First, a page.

Mostly I'm talking about why I knit socks the way I do...I switch a lot between 7 inch and 6 inch needles, sometimes Crystal Palace needles feel the best to me, sometimes good old Clover dpns are the thing. I do ribbing on three needles, then switch to four needles for the stockinette bits, purely because of how it looks and feels on four needles. I will always prefer dpns to the magic loop or 2 circs, and no amount of coaxing from those who tell me it's faster the other ways will change the fact that I knit socks according to what is most aesthetically pleasing to me...and that means dpns.
I also love the way a sock looks and feels when it's hanging off of dpns...particularly after the heel has been turned and there's some foot progress to be seen. For example, this Mona sock is at the just about perfect, aesthetically speaking, stage:
I'll bet you didn't think there would be a "but" in this one, did you?
BUT...I have also discovered that there are times when it is necessary to take short cuts in sock knitting. Like when you are at the Lafayette Theater watching A Streetcar Named Desire and you just want to knit around and around and around so you don't have to look away from the brilliance onscreen.
That's when you feel glad to read the Yarn Harlot and that you know Debbie Doggett, so that you can throw in the not-quite-as-aesthetically-pleasing-but-practical-for-continued-mindless-knitting technique known as the "Afterthought Heel". I read about it on the Yarn Harlot's blog...she was at a concert, not wanting to monkey around with turning a heel, and yet at the point of a sock where a heel was becoming necessary. I investigated further and found that River Knits' own Debbie Dogget is an Afterthoughter and she helped me to discover the simplicity of the afterthought heel. Here's how it works...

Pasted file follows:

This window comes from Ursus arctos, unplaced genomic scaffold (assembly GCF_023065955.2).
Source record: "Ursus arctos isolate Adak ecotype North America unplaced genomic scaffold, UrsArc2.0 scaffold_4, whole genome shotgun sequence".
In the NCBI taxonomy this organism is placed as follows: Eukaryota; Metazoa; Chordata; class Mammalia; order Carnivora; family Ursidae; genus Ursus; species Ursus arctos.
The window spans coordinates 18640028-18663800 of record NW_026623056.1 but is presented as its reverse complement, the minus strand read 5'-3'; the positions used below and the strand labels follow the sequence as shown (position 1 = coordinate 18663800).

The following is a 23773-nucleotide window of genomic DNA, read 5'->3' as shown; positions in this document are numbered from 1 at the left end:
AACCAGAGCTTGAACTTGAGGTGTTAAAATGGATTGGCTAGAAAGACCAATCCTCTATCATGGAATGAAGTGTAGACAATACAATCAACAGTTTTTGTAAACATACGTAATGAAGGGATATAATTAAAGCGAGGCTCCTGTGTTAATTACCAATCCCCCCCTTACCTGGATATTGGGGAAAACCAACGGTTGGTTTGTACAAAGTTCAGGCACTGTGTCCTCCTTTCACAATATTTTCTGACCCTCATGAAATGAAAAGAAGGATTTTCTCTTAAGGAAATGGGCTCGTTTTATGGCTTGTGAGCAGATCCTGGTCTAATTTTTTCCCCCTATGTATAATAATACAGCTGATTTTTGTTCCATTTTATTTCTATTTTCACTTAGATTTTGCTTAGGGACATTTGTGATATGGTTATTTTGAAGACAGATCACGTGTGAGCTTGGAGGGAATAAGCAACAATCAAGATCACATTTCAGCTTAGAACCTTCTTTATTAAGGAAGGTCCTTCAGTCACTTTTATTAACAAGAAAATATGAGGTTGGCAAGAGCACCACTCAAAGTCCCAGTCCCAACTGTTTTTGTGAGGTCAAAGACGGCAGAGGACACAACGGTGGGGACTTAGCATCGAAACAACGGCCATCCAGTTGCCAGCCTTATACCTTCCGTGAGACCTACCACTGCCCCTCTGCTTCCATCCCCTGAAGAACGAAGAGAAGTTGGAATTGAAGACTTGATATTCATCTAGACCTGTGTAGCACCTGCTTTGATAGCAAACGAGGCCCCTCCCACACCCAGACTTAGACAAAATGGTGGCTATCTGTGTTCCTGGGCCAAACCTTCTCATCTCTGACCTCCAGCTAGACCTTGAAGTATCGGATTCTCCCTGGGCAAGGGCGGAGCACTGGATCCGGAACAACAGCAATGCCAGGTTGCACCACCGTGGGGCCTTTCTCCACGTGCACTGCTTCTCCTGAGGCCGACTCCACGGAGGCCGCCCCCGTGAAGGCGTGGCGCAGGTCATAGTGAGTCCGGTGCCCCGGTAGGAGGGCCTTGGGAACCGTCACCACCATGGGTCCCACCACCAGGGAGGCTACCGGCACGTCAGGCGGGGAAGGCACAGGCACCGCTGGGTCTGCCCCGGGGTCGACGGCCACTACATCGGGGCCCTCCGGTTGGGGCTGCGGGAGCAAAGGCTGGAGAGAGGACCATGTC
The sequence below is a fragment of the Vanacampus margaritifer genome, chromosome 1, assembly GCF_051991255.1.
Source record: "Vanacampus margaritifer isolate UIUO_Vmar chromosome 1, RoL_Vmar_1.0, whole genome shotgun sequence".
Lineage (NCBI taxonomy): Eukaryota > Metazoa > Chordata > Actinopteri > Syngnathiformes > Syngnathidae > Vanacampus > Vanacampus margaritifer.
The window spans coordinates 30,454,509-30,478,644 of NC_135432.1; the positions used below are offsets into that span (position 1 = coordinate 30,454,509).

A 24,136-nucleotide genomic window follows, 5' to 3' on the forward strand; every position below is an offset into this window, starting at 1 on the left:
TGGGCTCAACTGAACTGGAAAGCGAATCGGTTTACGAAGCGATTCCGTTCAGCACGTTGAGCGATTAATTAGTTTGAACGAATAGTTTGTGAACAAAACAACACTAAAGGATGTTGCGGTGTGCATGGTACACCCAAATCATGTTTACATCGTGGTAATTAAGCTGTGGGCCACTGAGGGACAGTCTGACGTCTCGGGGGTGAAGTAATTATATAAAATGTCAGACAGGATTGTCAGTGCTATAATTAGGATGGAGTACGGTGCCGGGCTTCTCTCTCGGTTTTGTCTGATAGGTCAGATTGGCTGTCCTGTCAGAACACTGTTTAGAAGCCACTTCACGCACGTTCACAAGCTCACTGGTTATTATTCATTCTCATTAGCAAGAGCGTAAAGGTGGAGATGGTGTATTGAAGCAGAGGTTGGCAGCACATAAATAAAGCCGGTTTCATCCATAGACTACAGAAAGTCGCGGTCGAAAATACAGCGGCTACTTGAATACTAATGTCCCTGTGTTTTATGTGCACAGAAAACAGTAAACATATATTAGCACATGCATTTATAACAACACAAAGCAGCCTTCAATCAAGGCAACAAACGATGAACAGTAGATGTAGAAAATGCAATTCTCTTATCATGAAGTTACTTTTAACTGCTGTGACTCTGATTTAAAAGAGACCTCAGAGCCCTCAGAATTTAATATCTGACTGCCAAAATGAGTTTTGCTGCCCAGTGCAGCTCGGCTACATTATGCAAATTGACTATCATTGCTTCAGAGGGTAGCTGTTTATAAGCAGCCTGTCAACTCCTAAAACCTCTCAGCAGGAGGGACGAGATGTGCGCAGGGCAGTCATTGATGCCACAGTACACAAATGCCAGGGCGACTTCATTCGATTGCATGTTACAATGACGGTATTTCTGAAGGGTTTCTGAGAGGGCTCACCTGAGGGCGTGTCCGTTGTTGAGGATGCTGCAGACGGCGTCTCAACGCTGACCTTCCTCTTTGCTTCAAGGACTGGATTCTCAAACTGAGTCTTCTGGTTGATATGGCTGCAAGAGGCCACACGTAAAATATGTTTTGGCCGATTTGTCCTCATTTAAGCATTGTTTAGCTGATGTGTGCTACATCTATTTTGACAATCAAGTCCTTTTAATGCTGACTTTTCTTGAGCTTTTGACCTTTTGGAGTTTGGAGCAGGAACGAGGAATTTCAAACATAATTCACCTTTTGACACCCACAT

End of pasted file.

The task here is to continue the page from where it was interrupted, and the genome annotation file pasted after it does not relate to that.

When you reach the point of the sock where you feel a heel should be placed, knit half of your sock stitches onto waste yarn (I've used a strand of cotton in a pastel shade, to make it easy to see it in the middle of the blue stripe):
I am really pleased with the two socks I have used this technique on. So pleased that in April, I will be offering a class to help others discover the wonders of the afterthought. I don't think this technique will replace my much loved, aesthetically sound heel flap technique, but there are benefits to using the afterthought heel:
1. It can keep the knitting mindless for longer, so you can watch old movies and keep knitting (I even fixed a dropped stitch in the dark at the theater last week! It was quite a moment.)
2. If you don't like the heel flap technique, this is a good heel that is easier than the short row heel technique.
3. Debbie says the socks with the afterthought heel fit her feet better.
4. If you're using self striping yarn, your stripes will not be disrupted the way they can be with other heel techniques.
5. If you have a very clever boy at home (like I do), the sock can become a puppet when you pick up the heel stitches...